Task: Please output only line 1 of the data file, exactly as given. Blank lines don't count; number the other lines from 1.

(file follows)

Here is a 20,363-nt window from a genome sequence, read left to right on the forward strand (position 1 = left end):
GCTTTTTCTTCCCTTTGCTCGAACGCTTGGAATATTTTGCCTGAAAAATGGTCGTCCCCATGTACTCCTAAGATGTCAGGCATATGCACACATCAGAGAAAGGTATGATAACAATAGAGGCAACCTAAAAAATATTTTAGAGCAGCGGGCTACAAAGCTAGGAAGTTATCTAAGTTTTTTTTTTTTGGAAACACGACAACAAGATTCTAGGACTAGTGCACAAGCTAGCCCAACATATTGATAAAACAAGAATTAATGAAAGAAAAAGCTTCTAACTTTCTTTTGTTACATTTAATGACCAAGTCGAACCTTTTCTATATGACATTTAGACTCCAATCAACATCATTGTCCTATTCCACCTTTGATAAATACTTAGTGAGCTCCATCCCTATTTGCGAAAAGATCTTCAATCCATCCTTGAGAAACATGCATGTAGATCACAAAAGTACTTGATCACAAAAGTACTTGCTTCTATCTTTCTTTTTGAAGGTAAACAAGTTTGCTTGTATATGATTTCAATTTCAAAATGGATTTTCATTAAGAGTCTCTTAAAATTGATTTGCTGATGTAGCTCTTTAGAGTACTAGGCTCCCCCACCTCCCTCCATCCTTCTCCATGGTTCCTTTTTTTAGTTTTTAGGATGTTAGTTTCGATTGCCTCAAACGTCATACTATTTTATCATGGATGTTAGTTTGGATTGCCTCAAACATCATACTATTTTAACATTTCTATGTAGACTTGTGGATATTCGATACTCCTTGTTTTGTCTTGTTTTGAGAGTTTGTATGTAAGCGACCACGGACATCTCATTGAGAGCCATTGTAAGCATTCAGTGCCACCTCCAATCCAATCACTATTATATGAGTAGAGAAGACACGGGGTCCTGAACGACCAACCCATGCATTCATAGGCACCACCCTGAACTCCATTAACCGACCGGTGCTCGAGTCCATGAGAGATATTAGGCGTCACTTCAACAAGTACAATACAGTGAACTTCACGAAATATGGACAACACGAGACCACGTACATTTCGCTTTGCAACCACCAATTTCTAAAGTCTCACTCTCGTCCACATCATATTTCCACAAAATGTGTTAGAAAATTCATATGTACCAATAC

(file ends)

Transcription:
Here is a 20,363-nt window from a genome sequence, read left to right on the forward strand (position 1 = left end):